Formal Writing Quality Guide for Editors and Writers: First Edition
Context or Instructions adherence Check
Identify keywords from instructions, and ensure you incorporate each keyword in your work. Your editor will always use keywords from instructions to check instructions adherence to ascertain content relevance.
Consider using the sandwich method in developing your body paragraphs. The sandwich method entails these steps:
1). Topic sentence,
2). Evidence or example (cited),
3). Explanation or analysis of the evidence (1-3 sentences if it is a long paper),
4). Conclusion sentence or transition to the next paragraph.
You can choose to use more than one related evidence or example, but ensure you do not cite consecutive sentences. One avoids this by explaining/ analyzing each evidence/ example used before going to another within the same paragraph. Note that each body paragraph should present one idea and closely related ideas, in case it is a long paragraph.
Avoid passive voice; it lowers the quality of your work. Use the standard sentence structure of Subject-Object-verb and present simple tense to ensure this. Only writers who can avoid passive voice in their work can write ENL (English as Native Language) papers successfully. Give it a try, you will be slow at the beginning, but you will regain your speed with the consistency of practice.
Deductive Transition for Concluding Sentences
Introducing a deductive transition to provide the conclusion sentence with a final tone is vital to enhance the flow of your work.
Length of a Paragraph
Paragraphs in academic writing should have at least three sentences because a basic body paragraph comprises of:
1). Topic sentence
2). Concept (cited)
3). Concluding sentence. -Standard body paragraphs are 100-150 words for any given paper.
Build your manual proofreading skills to give editing much work, which subsequently slows down the flow of orders. A good score on Grammarly is not a guarantee that a piece of writing is flawless. Manually proofread before editing on Grammarly or vice versa.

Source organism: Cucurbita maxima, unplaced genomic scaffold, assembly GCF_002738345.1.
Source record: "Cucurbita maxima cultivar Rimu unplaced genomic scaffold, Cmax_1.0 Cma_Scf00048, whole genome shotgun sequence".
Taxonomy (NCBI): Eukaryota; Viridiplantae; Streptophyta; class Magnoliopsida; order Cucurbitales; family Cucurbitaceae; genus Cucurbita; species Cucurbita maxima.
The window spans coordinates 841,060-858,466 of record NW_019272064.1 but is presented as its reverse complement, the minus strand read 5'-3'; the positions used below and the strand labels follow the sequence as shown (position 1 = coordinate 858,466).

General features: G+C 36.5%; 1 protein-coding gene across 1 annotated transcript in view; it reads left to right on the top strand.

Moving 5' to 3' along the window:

Where there are various aspects of instructions that should be covered, it is wise to use headings so that the client or reader sees directly without having to take much time searching whether all instructions are covered. This precaution also reduces revision requests. However, you should not overuse headings; for instance, providing headings for each paragraph is a misuse.
Studies/ Research indicate/ assert…
Whenever you mention," Reports/studies indicate/ assert…, you must cite the sentence.
Introduction and Conclusion Paragraphs
A conclusion should be 10% of the paper, the same as the introduction paragraph. Both of them constitute 20% of the paper. Overwriting either of them is wordiness and can be interpreted as a scheme by the writer to meet the word count. One page and two pages tasks do not necessarily require an introduction or conclusion paragraph unless mentioned in the instructions.
Where there is an introduction paragraph, there must be a thesis or focus statement. This is the last sentence of the introduction paragraph that states the hypothesis or acts as a synopsis of the paper.
Use a subject after “This” when it begins a sentence so that it refers to something.
Otherwise, it becomes unclear antecedent.
A new paragraph should begin with a separate idea or concept. The topic sentence should not be a transition of the previous sentence in the preceding paragraph. High-quality topic sentences state a fact or hypothesis linked to the thesis statement of the paper.
Comma with Transitions
Use commas after transitions when they are used to begin sentences. Also, use a comma before and after a transitional word or phrase when it comes within the sentence, for instance; …, therefore,…
Passive Voice and Present Simple Tense
Maintain present simple tense and avoid overuse of passive voice in writing; they lower the quality of your work.
All references must be cited at least once in the body paragraphs. Distribute your citations for every source more or less equally, that is, do not over-cite or under-cite some sources more than others.
‘For', ‘It', ‘And'
Beginning sentences with prepositions and conjunctions lowers the quality of writing. Unless used as a compound or modifier such as "For instance" and "For example," preposition “For" should not start a sentence. You can, however, get away with this but not when it comes to strict clients.